Stop Limit Order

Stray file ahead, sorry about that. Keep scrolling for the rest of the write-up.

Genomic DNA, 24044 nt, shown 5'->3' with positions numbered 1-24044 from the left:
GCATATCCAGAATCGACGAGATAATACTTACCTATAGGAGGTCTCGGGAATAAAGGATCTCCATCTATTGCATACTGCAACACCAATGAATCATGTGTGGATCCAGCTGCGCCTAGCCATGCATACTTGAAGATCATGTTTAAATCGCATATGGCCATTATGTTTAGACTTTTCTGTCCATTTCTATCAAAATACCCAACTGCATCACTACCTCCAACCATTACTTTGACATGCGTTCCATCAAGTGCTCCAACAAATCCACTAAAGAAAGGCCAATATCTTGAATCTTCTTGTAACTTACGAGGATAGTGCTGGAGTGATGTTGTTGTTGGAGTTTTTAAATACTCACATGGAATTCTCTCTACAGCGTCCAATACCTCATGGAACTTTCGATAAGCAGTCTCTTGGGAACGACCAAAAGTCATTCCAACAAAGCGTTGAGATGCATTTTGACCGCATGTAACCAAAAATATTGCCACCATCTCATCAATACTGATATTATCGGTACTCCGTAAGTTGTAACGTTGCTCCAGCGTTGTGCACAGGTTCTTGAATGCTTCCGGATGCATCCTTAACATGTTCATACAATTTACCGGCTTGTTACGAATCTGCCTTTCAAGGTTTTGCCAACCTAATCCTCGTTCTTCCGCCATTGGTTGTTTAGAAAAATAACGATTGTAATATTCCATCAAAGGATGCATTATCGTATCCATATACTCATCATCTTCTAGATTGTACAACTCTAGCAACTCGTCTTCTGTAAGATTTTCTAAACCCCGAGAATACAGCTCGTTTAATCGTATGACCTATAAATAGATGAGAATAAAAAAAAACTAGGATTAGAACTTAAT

These combine the features of a stop order and a limit order. Once the “stop price” has been reached the stop limit order becomes a limit order to buy or sell at a specific price. This is another way investors can control the price at which the order is filled. But, as with all limit orders; your order may never be filled if the stock price never reaches the limit order. These are also used primarily on stocks that sell on exchanges, not OTC. For example if HFC is trading at $50, you might put in a stop limit order with a stop price at $45 and a limit price at $42. If the price falls to $45, the stop price is activated, if the stock can be sold above $42, the trade will be executed. If the stock falls below $42, let’s say to $40, the order will not be filled. It can help protect your investment, but your transaction is not guaranteed if the conditions are not met.